When you can’t sleep at night, do you lie awake in the dark, wondering what kind of equation would describe the rotation of a wobbling top?
If your answer is yes, you’re in good company.
Meet Sophie Kowalevski, a Russian mathematician born in 1850, who spent years pondering this question.
But because she was a woman, she was excluded from the academic boys’ club. Did she let that stop her? Well, if she did, there would be no story here.
Her father, thankfully, encouraged her enthusiasm for this super-female-phobic field. When we see her briefly as a child, we enter her bedroom papered with her father’s old college math notes.
She spent hours deciphering the equations on her walls, then begged to read a physics book, and puzzled through its pages until she understood it on her own.
Her father then paid a private tutor who quickly found himself at the limits of his own knowledge. She needed to attend a university to learn more. But to do so, she needed to travel from Russia to Germany, a trip she was not allowed to make alone.
The solution? A marriage of convenience so she could travel. But when she arrived in Heidelberg, they wouldn’t let her attend as a student. So she sat in the back of the class—when she wasn’t getting up to correct a professor’s equation on the chalk board.
After “taking” all of the classes in Heidelberg, she moved to Berlin, where she found they wouldn’t even allow her to set foot on campus! Here, she blew away the top mathematician by acing a test (100%) he gave only to his most advanced students. He was so impressed, he took her on as a private student for the next four years.
But to earn her PhD, she had to solve a problem no one else had ever solved. She did this, then learned that someone else—a man—had beaten her to publication.
Did she crumple? Did she throw up her hands and head back to Russia?
She decided to work on THREE mathematical problems—and published three new papers with their solutions! Unprecedented! Unbelievable!!
Of course the University of Berlin would award her a degree!!!
No. She was still a woman.
Did she give up? Did she throw up her hands and head back to Russia?
She found another university, Gottingen, willing to grant her the degree she had just earned three times over.
But they would still not allow her to teach.
So she found yet another university willing to let her teach—
for free, of course, because she was a woman.
Is there no end to the discrimination against women? We all know that answer.
In this case, the younger generation turned out to be more forward-thinking. When Sophie entered her first classroom to teach, her twelve students (all men), stood and applauded.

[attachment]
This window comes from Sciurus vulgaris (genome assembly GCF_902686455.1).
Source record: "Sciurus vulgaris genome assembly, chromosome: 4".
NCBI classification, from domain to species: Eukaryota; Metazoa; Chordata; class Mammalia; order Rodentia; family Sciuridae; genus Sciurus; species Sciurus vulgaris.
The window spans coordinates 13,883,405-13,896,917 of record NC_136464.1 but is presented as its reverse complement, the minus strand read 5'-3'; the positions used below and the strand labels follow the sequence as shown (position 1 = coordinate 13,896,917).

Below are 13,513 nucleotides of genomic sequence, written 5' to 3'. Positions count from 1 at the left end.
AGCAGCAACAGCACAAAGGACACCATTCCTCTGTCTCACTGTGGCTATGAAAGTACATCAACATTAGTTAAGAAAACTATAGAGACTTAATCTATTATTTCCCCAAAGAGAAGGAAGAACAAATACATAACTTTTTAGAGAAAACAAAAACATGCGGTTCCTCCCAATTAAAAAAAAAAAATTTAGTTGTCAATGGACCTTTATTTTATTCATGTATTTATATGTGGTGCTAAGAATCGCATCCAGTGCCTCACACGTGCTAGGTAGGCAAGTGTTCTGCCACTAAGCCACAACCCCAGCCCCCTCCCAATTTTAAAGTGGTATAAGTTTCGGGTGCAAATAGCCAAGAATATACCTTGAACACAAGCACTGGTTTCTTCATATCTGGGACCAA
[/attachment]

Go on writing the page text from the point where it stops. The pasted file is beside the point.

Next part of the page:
At the end of the semester, she was finally granted full professorship, along with a salary.
Whew! Now, for a long and productive life using equations to describe our physical—wait!—
a virus interrupted the happily ever after…
Sadly, Sophie died in 1891 at age 41, during the ongoing flu pandemic. The cause was specified as pneumonia. Her brilliance was but a brief flame in the darkness.
The sepia-toned illustrations by Yevgenia Nayberg contain eye-catching angles, ovals, and spheres sprinkled with equations, all alluding to how math rules our physical world. Take note of many of the characters’ eyes; they help convey skepticism and in many cases humor, when we see students either confused or asleep at their desks. Kudos to Laurie Wallmark for making her explanations of Sophie’s achievements clear within the text, and even more kid-friendly in the back matter, where she uses examples like an amusement park ride, robots, and asteroids to help further understanding.
A note about craft: The reader isn’t first asked to connect with Sophie as a child but with a child’s toy and her wonder at how it wobbles. We do not see her as a child until the third spread of the book in her fabulous bedroom, papered with equations. Yevgenia exaggerates the size of the spinning top in the first spread and places Sophie midst equations of planetary movement in the second, creating a sense of wonder at the magic that is our physical universe, and how math is used to describe that magic.
Five games to play with spinning tops
Make a model of Saturn and its rings, extra points for showing how a cross-section of its rings are oval, not elliptical.
Use the Cyrillic alphabet to write your name in Russian.
Title: Numbers in Motion: Sophie Kowalevski, Queen of Mathematics
Author: Laurie Wallmark
Illustrator: Yevgenia Nayberg
Publisher: Creston Books, 2020
Themes: STEM, discrimination, women’s history, persistence
Ages: 3rd grade and up
For more perfect picture book recommendations, please visit Susanna Hill’s website.